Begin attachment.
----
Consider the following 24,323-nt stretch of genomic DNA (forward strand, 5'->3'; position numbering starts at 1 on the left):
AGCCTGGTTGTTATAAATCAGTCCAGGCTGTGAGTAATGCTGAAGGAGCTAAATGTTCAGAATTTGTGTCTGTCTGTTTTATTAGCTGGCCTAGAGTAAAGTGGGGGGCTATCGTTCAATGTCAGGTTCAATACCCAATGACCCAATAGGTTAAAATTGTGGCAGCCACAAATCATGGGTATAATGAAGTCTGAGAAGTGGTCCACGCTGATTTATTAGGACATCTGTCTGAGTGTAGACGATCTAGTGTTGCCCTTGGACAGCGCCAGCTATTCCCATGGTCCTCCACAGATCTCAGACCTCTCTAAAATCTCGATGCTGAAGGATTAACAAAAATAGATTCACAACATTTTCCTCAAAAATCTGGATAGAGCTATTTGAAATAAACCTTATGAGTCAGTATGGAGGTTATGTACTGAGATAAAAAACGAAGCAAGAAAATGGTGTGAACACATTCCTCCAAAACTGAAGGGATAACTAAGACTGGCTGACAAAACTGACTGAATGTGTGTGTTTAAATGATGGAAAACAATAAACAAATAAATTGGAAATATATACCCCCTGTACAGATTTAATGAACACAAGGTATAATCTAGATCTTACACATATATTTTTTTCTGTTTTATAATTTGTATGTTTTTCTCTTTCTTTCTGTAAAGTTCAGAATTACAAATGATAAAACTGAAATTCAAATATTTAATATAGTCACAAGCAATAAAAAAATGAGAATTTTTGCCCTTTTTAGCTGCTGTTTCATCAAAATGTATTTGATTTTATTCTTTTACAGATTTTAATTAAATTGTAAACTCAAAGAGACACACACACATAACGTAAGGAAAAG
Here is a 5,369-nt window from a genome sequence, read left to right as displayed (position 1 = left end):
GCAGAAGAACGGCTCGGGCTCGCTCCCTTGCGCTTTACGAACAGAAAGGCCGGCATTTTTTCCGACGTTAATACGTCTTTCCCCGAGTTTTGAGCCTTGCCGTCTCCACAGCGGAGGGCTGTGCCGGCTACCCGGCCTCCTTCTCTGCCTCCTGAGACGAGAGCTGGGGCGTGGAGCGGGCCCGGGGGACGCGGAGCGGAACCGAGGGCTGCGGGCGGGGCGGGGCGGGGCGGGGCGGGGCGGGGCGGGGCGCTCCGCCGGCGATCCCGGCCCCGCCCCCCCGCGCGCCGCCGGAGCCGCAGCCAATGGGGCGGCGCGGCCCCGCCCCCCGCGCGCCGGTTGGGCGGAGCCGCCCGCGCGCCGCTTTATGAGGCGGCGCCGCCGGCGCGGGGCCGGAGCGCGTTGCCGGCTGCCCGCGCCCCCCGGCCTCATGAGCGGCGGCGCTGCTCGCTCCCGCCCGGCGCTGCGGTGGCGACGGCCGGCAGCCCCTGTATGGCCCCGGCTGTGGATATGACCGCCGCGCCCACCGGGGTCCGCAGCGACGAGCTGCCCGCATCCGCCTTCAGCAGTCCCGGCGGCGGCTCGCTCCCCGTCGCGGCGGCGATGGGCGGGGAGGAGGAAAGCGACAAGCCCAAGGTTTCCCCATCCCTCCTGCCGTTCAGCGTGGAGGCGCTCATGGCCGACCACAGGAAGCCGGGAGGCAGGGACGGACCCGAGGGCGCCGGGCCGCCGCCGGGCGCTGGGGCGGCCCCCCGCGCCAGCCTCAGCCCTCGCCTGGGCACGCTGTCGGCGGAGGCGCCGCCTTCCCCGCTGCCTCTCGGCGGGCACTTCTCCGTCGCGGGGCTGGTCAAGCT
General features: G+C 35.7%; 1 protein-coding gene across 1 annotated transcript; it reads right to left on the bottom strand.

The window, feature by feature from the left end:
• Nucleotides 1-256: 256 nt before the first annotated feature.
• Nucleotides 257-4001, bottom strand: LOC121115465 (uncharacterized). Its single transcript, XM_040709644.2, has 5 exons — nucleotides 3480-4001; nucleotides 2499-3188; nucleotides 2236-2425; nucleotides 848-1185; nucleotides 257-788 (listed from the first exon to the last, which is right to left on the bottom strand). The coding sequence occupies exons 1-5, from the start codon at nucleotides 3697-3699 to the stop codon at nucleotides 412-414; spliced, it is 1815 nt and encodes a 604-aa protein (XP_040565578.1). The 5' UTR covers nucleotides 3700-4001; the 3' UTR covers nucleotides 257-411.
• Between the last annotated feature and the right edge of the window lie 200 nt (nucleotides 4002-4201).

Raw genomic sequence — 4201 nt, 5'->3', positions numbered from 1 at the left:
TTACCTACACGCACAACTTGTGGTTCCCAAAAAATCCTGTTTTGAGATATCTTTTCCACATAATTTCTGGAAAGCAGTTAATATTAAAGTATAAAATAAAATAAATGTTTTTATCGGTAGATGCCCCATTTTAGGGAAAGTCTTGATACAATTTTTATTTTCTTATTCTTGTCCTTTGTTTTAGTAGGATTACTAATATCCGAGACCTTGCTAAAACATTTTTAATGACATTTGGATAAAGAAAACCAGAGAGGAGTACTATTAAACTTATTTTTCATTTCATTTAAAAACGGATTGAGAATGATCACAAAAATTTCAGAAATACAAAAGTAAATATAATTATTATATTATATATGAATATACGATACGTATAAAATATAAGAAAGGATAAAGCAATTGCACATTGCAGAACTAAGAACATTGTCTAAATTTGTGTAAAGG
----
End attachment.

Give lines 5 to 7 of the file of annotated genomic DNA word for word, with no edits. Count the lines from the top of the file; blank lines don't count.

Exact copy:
General features: G+C 35.7%; 1 protein-coding gene across 1 annotated transcript; it reads right to left on the bottom strand.

The window, feature by feature from the left end:
• Nucleotides 1-256: 256 nt before the first annotated feature.